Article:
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Back to Basics: How to Take your Workout Outside

By Tyler Baigrie on July 03, 2017


The sun is shining, birds are chirping, and the weather has finally turned to warm after a long winter. The outdoors are practically calling your name. But you’re in the gym, training hard for next season. 

Finding time to get outside and enjoy the summer weather can be difficult for hockey players. But what if you could get your training in and get a healthy dose of Vitamin D. 

Taking your workout outside is a good way to switch things up. Not to mention, the fresh air will have you feeling more energized for the rest of the workout. 

I reached out to Jeff Watson, a Strength and Conditioning coach at Elite Training Systems in Whitby, Ontario. ETS has seen players like Kris Versteeg, Natalie Spooner, and prospects Brady Gilmour, and Jonah Gadjovich walk through their doors. 

Indoors vs Outdoors? 
It’s easy to think that there isn’t much difference between training indoors and training outdoors. After all, the only thing changing is the setting. But this isn’t true at all. The new environment can bring it’s own set of challenges for athletes. 

As Watson points out, the outdoors provide challenge through natural elements. “Athletes typically forget that they sweat a great deal and with it being outside, that sweat might go unnoticed when it evaporates quickly,” Watson explains. He also includes surface quality and air quality as factors. If a surface is slippery, or the air is humid, athlete will find it more difficult to get through their workout. Watson also warns of training on pavement, as it can cause damage to the joints. 

Should I Train Outdoors? 
If you’ve lost enthusiasm in your training, then taking your workout outdoors could be beneficial. Taking from his experience, Watson explains, “Athletes tend to like getting outdoors and outside their element or to change up the scenery.” Making even small changes can keep your training fresh and exciting. 

The unknown conditions that come with the outdoors could also prove beneficial for athletes. It forces them to adopt and think quickly during their workout – something that could come in handy on the ice. 

However, the player must be cautious as to avoid any injuries.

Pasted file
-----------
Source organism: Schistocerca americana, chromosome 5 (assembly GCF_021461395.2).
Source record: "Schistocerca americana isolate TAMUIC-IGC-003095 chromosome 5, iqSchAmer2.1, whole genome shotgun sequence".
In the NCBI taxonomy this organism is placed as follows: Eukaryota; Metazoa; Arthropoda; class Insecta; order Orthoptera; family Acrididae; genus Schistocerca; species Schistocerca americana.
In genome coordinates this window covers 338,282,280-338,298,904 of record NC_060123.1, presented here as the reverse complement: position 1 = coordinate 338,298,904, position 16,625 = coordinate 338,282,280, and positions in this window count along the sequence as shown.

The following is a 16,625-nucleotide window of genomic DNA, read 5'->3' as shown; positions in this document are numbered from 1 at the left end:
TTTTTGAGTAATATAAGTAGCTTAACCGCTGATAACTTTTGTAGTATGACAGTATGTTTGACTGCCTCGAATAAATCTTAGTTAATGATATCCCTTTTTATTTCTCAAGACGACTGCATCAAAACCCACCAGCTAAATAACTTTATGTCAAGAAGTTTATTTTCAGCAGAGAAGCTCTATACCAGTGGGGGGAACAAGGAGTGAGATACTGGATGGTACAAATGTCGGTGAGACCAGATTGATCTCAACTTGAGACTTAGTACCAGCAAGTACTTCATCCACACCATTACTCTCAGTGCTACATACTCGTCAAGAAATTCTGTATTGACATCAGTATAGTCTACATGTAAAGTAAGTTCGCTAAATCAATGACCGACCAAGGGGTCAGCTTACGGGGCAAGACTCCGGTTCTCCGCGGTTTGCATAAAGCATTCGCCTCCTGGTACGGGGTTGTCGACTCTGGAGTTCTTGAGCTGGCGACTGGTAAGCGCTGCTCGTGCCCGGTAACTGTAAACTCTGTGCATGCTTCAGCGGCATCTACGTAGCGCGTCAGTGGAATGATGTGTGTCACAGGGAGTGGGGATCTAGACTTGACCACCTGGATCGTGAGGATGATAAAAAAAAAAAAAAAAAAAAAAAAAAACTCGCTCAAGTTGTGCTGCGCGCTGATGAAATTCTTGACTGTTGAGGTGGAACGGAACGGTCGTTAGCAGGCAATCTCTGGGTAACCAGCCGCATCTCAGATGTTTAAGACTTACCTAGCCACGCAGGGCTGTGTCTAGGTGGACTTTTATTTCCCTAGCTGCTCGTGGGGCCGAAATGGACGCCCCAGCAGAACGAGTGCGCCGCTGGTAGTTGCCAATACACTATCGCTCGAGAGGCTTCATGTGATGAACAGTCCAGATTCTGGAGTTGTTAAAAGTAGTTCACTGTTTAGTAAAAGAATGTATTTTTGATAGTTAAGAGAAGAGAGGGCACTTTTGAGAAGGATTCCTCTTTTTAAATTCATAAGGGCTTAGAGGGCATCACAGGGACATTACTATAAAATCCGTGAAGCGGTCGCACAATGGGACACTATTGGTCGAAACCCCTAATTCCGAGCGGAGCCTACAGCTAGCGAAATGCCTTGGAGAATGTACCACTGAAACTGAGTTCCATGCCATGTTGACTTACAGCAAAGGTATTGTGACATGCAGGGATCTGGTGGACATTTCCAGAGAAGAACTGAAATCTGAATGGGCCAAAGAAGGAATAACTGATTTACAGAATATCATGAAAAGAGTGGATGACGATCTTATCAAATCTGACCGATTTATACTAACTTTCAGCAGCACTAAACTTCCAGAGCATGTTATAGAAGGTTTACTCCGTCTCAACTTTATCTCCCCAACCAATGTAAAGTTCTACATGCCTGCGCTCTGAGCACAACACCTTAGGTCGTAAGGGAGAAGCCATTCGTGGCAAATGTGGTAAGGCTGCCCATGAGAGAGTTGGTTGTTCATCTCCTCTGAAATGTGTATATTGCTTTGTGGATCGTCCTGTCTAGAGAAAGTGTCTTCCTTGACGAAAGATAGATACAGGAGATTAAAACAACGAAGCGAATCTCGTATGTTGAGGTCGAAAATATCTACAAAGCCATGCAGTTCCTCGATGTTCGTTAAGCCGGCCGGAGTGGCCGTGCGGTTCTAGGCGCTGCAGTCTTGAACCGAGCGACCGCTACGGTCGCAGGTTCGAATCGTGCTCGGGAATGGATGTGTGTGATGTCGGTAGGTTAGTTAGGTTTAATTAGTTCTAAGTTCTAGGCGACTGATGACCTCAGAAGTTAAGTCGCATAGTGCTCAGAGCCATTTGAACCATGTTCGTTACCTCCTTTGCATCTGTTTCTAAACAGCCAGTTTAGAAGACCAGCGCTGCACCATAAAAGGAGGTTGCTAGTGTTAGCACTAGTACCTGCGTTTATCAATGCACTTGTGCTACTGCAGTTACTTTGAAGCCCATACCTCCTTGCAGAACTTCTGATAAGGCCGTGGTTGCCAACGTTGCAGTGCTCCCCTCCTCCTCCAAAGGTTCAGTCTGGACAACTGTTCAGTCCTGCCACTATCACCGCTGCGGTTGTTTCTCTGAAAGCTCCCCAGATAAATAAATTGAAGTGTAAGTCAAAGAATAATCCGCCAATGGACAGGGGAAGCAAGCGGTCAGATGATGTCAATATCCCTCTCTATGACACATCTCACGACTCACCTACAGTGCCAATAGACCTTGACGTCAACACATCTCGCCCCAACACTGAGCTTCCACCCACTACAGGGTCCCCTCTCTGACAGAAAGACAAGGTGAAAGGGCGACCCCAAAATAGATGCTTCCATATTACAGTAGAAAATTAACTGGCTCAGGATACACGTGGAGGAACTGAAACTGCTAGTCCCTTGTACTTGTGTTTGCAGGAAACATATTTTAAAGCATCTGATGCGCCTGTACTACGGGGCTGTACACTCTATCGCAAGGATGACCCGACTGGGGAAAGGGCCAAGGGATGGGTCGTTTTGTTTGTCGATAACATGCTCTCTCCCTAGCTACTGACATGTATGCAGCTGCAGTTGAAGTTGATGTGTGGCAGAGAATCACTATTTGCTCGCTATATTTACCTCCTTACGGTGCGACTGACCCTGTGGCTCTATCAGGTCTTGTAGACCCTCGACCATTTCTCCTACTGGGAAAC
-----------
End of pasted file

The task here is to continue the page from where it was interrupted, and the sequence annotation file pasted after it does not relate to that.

Getting Started 
Now that you want to take your workout outside, It’s time to make a plan. Watson takes his athletes outside a minimum of two times per week. “even if it’s for short periods of time (like warm up or sprint work) in order to keep them fresh.” 

There’s plenty of exercises you can do outside, but here is a list of the best: 

Medicine Ball Work 
A great way to build full-body power and strength. Plus, as Watson explains, “space is not an issue like it is in a gym setting with the roof coming into play.” 

Forest Training 
Forests are filled with opportunities, whether it’s jumping over logs, doing pullups on a tree branch, or simply running through the trails. Keep an open mind and be creative, and you will get a good workout in. 

Hill Sprints 
Hill sprints add extra resistance, and can be a great way to up your speed on the ice. Switch it up between short and steep and long and less steep hill sprints, to get the best results. 

Doing sled pushes or pulls with the prowler can be devastating. Be careful not to come down with the infamous prowler flu. 

Ladder Drills 
Bring the ladder outside and get working on your foot work. Developing quick feet will have you dancing around defenders. 

Jump squats, horizontal jumps, one-leg jumps – there are so many different kinds of jumps you can do outside. 

Skipping isn’t just for boxers. It’s a good way to build quick feet and cardio that will keep you going on those long shifts. 

You can build a solid core – essential for hockey – and don’t need any equipment. 

So, make sure you’re improving your game and soaking up the sun this summer. As Watson explained, “bottom line, training outdoors is not a necessity but a great way to change things up, keep athletes engaged and keep them from burning out with being buried in a gym all summer/winter.” 

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By Tyler Baigrie| July 03, 2017
Categories:  Performance
Keywords:  Conditioning

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